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By Affiliated Foot & Ankle Care
February 12, 2019
Category: Footwear

Winter isn’t letting NJ out of its grip any time soon, and here at Affiliated Foot & Ankle Care, we hope some of our patients are planning to get away to where it’s warmer. If this is you, we want to give you a few reminders to help keep your feet safe and healthy while you’re away.

Be Savvy about Your Shoes

The right footwear can make or break your vacation. It’s best to pack shoes that are tried and true—ones that you’ve already worn plenty and know fit comfortably. If you do have a new pair you want to bring, wear them around the house for a number of hours before you leave. You don’t want to be stuck with a pair that gives you painful blisters or hurts your feet. In addition:

  • Pack shoes that suit your activities—if you plan to take a day hike in the rain forest, flip-flops aren’t going to cut it.
  • Do bring flip-flops or other easy to slip on shoes if your vacation includes time at a resort pool or spa. Places where people tend to walk barefoot are high-risk zones for contracting fungal infections and athlete’s foot.
  • Be sure to plan to wear sneakers or low-heeled, comfortable shoes for your travel days. Making connections at the airport, transferring to your hotel, etc. can involve ample amounts of walking.

Pack Foot Essentials

There are a few items that will only take a small amount of space in your suitcase but can make a big difference in the health and comfort of your feet. Consider bringing the following:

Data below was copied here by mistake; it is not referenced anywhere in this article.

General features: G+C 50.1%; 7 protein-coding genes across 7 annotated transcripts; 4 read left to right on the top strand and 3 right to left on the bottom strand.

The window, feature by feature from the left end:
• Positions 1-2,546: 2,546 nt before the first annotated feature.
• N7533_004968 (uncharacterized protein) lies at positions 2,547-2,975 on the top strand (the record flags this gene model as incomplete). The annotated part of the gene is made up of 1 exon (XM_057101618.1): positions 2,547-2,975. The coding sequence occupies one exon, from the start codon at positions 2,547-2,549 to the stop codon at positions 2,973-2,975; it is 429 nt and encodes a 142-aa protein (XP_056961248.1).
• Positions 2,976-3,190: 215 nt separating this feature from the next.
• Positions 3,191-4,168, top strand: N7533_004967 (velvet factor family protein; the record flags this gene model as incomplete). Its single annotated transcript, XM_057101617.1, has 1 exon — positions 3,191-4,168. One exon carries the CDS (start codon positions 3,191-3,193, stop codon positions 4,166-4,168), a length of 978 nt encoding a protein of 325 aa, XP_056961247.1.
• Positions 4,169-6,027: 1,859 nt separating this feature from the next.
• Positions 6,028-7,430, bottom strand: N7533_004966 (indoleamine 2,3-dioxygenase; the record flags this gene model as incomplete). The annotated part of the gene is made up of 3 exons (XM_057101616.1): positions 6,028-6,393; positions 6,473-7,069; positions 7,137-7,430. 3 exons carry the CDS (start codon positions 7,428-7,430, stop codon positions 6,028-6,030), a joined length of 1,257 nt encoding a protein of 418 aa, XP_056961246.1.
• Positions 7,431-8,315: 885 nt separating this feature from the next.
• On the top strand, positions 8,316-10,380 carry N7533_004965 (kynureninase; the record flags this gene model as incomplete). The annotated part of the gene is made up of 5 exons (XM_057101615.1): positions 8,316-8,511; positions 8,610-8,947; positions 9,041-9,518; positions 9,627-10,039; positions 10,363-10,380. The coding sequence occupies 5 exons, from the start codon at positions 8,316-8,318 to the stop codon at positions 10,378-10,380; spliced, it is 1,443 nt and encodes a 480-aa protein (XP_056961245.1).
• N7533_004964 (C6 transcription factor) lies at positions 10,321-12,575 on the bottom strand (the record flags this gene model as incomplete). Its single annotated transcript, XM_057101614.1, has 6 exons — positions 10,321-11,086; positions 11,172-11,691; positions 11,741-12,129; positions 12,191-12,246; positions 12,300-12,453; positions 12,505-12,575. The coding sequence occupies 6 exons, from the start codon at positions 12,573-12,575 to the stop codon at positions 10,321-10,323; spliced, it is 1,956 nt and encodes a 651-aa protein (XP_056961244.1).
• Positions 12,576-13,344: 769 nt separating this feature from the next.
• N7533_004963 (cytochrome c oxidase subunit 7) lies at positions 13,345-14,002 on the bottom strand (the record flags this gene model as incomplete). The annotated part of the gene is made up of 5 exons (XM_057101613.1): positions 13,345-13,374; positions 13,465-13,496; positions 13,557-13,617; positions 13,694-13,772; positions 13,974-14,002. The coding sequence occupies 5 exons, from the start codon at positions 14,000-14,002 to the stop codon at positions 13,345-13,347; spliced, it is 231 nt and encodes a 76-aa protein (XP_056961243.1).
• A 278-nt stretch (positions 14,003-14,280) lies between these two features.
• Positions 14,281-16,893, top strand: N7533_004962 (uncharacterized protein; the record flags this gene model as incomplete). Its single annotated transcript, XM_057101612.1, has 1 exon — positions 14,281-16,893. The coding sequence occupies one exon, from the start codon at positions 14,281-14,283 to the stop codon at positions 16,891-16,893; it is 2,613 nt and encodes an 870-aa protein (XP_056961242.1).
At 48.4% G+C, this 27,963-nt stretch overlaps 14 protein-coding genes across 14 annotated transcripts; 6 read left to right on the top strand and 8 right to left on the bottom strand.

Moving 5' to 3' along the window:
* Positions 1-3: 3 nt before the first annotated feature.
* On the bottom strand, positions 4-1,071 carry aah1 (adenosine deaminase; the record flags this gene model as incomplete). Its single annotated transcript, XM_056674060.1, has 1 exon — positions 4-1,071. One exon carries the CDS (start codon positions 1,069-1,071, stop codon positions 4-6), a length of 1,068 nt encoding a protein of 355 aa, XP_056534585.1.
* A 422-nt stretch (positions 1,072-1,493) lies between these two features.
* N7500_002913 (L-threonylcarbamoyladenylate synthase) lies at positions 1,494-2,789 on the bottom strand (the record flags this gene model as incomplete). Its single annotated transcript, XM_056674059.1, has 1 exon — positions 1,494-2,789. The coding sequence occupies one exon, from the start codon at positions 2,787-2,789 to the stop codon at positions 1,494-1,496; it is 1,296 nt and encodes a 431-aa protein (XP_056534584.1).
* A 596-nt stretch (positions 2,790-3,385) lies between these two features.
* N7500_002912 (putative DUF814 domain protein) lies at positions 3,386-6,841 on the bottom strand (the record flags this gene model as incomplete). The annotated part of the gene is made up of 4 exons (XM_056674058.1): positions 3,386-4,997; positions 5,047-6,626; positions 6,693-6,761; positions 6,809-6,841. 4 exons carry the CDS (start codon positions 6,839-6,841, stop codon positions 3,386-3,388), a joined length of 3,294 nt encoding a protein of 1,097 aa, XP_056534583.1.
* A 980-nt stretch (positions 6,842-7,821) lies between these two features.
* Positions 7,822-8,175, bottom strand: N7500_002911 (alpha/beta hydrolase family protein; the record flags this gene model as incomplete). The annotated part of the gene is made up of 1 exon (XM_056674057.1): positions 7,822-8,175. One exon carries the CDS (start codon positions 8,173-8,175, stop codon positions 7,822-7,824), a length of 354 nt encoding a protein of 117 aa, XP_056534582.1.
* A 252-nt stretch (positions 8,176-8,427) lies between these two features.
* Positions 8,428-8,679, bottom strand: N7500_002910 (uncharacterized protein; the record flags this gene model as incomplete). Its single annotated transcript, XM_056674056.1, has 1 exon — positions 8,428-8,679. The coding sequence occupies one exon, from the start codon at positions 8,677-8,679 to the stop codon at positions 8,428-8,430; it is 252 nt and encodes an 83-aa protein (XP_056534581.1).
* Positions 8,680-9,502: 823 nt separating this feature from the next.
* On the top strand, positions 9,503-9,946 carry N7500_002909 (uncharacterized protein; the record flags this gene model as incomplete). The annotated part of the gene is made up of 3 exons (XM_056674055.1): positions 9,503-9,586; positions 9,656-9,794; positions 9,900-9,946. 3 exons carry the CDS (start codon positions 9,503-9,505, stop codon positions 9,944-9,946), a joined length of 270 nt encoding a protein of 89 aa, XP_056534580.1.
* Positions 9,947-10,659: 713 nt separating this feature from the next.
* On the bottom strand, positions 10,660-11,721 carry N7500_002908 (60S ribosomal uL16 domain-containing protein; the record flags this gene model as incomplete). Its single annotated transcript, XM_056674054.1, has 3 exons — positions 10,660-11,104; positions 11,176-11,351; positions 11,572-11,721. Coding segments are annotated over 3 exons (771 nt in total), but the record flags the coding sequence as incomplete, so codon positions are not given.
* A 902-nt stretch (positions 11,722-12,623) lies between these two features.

• Moleskin—placed over a sore spot when you’re out for the day can prevent a painful blister from forming.
  • Bandages—helpful if you do develop a blister or if you get a minor cut or scrape on your foot. Bring a small tube or individual packets of antibacterial ointment as well.
  • Emory board and nail clippers—to take care of any jagged or broken toenails to prevent them from catching and tearing or becoming ingrown.

Use Good Sun Sense

It’s been a while since your feet have seen the sun! Apply sunscreen to your feet that protect against UVA and UVB rays and is waterproof several times throughout the day. This goes for times when you are out shopping or site seeing as well as when you are sitting by the pool. Always reapply after swimming.

If you injure your foot while you’re away or notice any unusual skin rashes or toenail symptoms when you return, make an appointment at our Edison, Monroe or Monmouth Junction office promptly by calling: 732-662-3050 so that our podiatrists, Dr. Varun Gujral, and Dr. Nrupa Shah, can examine your feet and diagnose any problems.

By Affiliated Foot & Ankle Care
February 06, 2019
Category: Heart Health
Tags: Diabetes   Plantar Fasciitis   orthotic   bunion  

February is National Heart Month. You may be wondering what that’s got to do with your feet, but at Affiliated Foot & Ankle Care we want our patients to recognize that the health of your heart does affect your feet and vice versa.

Know Your Risk

Heart disease is the leading cause of death in men and women. There are several factors that raise your risk for heart disease—some we can control and others we cannot:

  • Family history of heart disease
  • Being overweight
  • Having diabetes
  • High cholesterol
  • High blood pressure
  • Smoking
  • Lack of physical activity
  • Poor diet

Take Control

Fortunately, there is much you can do to prevent heart disease and live a long and active life. Start by being proactive and informed about your health. Talk to your physician about your risk factors and know your cholesterol and blood pressure numbers. Then, take steps to reduce your risk and develop a healthier lifestyle. Make small changes over time rather than dramatic ones that will be too difficult to maintain. Some examples:

  • Get moving. Talk to our podiatrists, Dr. Varun Gujral and Dr. Nrupa Shah about any recommendations for fitness activities based on your individual feet. If you have a bunion, plantar fasciitis or other chronic foot condition, the podiatrist may recommend a custom orthotic device to make exercise more comfortable.